Expert Interview: Scott Young, Productive Writer & Learner
Post written by Leo Babauta.
Scott Young is a writer & blogger I’ve known for more than 5 years, and there are few people who have proven to be better at beating procrastination than him. As proof, he is working on learning MITâ€™s 4-year computer science curriculum in a shortened timeframe, using just the free material they supply online. He gets work done quickly, learns quickly, and is extremely disciplined.
Scott shares some of what he’s learned below.
1. What have you been doing lately to beat procrastination?
Scott: The major tool Iâ€™ve used to help defeat procrastination in myself over the last few years has always been keeping Weekly/Daily Goals. Iâ€™ve written about them on Zen Habits.
The power of keeping these lists (as opposed to general-purpose to-do lists) is that they have a specific time horizon in mind. That forces you to decide what youâ€™re going to do right now.
2. Whatâ€™s the biggest reason people have a hard time starting an important task, and what 1 or 2 habits should they form to beat this?
Scott: Assuming Iâ€™ve reigned in most of my procrastination by implementing a system like Weekly/Daily Goals, Iâ€™ve found most my failures to get things done come from two categories.
The first category are tasks that I donâ€™t like doing and have low urgency. They may be important, but they hang in the background, consistently getting pushed off into the future. Iâ€™ve found the best way to cope with these is to be more aggressive about setting aside chunks of time to deal with them. Have that closet you keep failing to clean out? Mark an entire day in your calendar for it. Often these kinds of tasks keep getting pushed back because we donâ€™t give them the true attention they deserve.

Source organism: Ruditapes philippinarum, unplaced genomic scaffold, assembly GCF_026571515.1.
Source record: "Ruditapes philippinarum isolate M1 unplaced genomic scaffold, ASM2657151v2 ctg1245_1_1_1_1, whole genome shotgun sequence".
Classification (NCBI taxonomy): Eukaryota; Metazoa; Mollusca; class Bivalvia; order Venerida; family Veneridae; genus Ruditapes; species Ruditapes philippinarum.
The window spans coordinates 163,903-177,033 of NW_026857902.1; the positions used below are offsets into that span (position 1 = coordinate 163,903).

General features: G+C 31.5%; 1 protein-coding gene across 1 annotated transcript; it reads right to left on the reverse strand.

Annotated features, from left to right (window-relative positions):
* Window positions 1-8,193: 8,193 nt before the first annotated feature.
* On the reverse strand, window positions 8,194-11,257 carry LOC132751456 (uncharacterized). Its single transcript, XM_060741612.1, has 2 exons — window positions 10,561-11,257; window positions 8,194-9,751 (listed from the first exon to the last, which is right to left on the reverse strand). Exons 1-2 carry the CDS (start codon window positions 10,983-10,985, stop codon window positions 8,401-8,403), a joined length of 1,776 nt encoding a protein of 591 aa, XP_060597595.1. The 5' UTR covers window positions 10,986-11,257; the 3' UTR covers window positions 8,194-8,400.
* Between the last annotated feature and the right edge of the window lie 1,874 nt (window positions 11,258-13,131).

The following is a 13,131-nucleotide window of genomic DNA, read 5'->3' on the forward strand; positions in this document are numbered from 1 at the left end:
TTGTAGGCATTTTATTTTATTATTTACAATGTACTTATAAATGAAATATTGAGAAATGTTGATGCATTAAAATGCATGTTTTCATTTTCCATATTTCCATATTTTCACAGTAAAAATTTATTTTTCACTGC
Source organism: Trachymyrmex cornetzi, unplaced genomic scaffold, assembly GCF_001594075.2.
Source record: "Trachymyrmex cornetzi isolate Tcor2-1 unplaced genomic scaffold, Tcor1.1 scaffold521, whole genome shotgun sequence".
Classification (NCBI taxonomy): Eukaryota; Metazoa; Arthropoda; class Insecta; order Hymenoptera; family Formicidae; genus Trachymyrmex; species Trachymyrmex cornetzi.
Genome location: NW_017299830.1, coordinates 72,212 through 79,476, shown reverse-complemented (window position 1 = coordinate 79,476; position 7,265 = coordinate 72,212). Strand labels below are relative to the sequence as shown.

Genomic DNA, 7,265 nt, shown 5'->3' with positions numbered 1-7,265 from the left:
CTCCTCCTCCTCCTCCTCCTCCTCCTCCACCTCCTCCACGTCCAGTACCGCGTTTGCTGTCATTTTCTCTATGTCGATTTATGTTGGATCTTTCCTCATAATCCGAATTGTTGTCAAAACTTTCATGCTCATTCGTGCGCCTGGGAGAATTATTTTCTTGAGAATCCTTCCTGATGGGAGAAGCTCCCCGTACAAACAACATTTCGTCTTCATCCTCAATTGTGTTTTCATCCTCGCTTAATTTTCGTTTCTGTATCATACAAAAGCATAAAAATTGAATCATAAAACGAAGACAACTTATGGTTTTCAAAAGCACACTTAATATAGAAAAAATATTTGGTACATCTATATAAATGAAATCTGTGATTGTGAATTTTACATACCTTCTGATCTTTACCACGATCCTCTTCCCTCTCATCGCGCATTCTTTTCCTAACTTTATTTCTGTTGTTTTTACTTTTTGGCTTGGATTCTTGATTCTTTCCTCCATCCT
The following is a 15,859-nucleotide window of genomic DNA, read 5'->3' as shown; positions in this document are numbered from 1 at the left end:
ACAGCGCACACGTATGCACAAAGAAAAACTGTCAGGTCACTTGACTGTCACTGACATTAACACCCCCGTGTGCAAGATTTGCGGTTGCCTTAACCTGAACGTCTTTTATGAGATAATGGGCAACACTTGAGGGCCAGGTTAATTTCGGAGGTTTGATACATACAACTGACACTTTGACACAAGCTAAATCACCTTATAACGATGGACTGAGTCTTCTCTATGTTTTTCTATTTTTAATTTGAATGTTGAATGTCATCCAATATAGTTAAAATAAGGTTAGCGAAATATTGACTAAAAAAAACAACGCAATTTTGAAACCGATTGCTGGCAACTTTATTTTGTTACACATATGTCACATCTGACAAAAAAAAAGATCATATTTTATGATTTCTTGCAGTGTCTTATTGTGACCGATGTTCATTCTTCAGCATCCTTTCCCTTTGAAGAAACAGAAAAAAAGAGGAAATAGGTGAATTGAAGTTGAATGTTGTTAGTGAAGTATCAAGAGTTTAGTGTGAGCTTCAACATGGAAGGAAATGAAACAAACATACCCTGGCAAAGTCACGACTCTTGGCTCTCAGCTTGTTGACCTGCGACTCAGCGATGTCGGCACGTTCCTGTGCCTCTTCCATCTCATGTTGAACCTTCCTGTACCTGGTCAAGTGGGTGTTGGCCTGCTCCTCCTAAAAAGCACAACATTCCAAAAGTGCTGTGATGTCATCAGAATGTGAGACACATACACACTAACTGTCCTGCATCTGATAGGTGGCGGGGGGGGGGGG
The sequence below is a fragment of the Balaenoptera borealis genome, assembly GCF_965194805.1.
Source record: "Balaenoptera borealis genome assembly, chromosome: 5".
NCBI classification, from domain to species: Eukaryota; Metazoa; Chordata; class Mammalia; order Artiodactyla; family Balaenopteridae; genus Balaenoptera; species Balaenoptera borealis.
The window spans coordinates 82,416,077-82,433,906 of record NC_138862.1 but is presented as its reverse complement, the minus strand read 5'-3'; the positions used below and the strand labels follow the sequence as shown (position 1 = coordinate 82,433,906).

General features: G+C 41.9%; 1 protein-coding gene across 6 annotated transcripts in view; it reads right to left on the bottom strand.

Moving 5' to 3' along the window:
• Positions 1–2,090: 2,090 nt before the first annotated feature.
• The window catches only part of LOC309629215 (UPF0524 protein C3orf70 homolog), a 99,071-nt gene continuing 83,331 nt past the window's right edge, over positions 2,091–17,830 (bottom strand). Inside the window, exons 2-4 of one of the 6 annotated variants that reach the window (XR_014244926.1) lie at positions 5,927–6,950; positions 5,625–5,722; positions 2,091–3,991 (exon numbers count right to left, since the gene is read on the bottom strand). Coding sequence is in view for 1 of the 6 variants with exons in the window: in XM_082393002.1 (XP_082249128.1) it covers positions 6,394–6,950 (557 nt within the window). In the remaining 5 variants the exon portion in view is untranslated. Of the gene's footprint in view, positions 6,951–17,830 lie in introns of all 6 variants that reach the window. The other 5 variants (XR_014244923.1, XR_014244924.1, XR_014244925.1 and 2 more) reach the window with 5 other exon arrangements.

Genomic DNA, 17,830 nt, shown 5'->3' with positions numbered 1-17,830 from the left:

The second category are tasks that I donâ€™t start because, at some level, Iâ€™m afraid to. Sometimes it is a fear of failure. Other times the task may require me to do something outside my comfort zone. Itâ€™s easy to go around in circles for weeks or even months on work like this. This type of procrastination isnâ€™t easy to fix, and can sometimes require some deeper introspection since sometimes it can crop up when weâ€™re trying to avoid a difficult decision we need to make. If you do make a concrete decision and find yourself still procrastinating, breaking down the work into small steps is usually the best strategy.
3. If resistance has kicked someoneâ€™s butt for a long time, and they donâ€™t know how to even start to change it, what do you suggest?
Scott: I think thereâ€™s two parts to this. Sometimes resistance has built up because weâ€™re avoiding a reality weâ€™d rather not face. This can happen with the student who procrastinates because she realizes that she isnâ€™t studying in the right field, or the entrepreneur who fails to take actions to get the first customers, because heâ€™s afraid of rejection. In this case, sometimes being decisive–making a decision–can prevent a lot of procrastination because, whichever path you decide to take, youâ€™ve shifted away from uncertainty and into action.
Other times resistance accumulates, not for any deep issue, but simply because of habit. In these cases building habits is critical. You can do this by focusing on the behavior you want to automate for a consistent period of time.